Now go to Windows > Timeline and you will get a horizontal Timeline panel at the bottom of your screen. The length will depend on the number of images in the animation (Image 2).
If you work with an older version of Photoshop then the command is Windows > Animation — everything else is the same.

Image 2 — the Timeline panel

The button at the bottom left is to switch from the animation to the video timeline. The next drop-down menu lets you determine how many times the animation plays, from once to forever. Three times is probably a safe choice for an advertisement in order not to annoy the viewer. If you choose ‘Other’, Photoshop lets you enter any number.

You’ll find the usual playback buttons alongside this drop-down menu. The playback feature allows you to play the animation, or go through it frame by frame.

The last three buttons at the bottom are the Tween button (the one marked with the red arrow), Duplicate Frame, and Delete Frame. We’ll discuss them in the next chapter when we build our own animation.

The button on the top right opens the Menu panel and brings up a whole list of commands and options (Image 3).

Image 3 — the Timeline Menu panel

Creating your own animated GIF

After having examined an existing GIF animation, we can tackle our own. There are many ways of starting a new project. Some people recommend opening a new document in sRGB with the exact dimension of the final product. For example this could be a 140x140-pixel ad for your retail business. The images you’ll need include your logo, a few product shots, and perhaps a 10-per-cent-off coupon.

I find it easier to work with larger images, and leave the downsizing until creating the final GIF size and as the last step prior to saving. Having a larger version saved as a Photoshop document (PSD) also allows you to go back to your ad at any time, and change the pixel size if your original design turns out to be too small.

The easiest way is to start with your first image and then put all subsequent images into individual layers, this is the same as we saw when we reverse engineered our first animation (Image 1).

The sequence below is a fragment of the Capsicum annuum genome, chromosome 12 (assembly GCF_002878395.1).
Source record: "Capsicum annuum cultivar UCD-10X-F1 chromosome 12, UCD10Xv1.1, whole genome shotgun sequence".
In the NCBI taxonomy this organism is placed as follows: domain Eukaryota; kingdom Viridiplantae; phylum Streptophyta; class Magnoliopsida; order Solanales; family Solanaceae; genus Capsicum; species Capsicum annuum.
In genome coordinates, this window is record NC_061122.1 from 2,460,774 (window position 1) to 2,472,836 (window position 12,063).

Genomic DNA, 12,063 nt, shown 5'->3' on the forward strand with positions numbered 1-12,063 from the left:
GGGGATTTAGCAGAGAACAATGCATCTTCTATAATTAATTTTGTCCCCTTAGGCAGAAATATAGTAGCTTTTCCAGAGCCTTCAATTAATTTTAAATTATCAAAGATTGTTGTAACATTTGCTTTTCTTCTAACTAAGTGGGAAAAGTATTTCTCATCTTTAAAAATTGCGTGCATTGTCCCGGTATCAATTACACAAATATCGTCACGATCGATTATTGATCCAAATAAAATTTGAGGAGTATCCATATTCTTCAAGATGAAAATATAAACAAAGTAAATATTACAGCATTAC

Once you have all your images saved into layers, open the Timeline panel through Windows > Timeline (or > Animation). This panel also has controls for video editing, so you need to switch it to animation mode by clicking on the Create Frame Animation button. Photoshop then creates a single frame representing what is currently visible in the Layers panel. Each frame acts as a placeholder for the image you want to show.

At the bottom of the Timeline panel click on the Duplicate frame icon to create a new placeholder for the next image in the series. It will contain the same image as the starter frame. Use the visibility eyes in the Layer panel to display only the layer containing the next image in your animation. When you turn off the visibility of every layer except the one that you want to show next, Photoshop displays the visible layer in the new frame.

That’s all there is to it. But there is an even easier, and certainly quicker way if you have lots of frames — simply select the Make Frames from Layers command found in the Menu panel of the Timeline (Image 3).

Editing your animation

Once you’ve created all your frames you can run the animation with the Play button, but there are still lots of options to refine your animation.

Frame delay controls the length of time each image is visible, and can range from no delay to 10 seconds, or you can enter any number you choose. You can also set the delay individually for every image.

You can set the loop count from only one loop to any number you choose. Note that you can also set the loop count in the final Save for Web dialogue panel.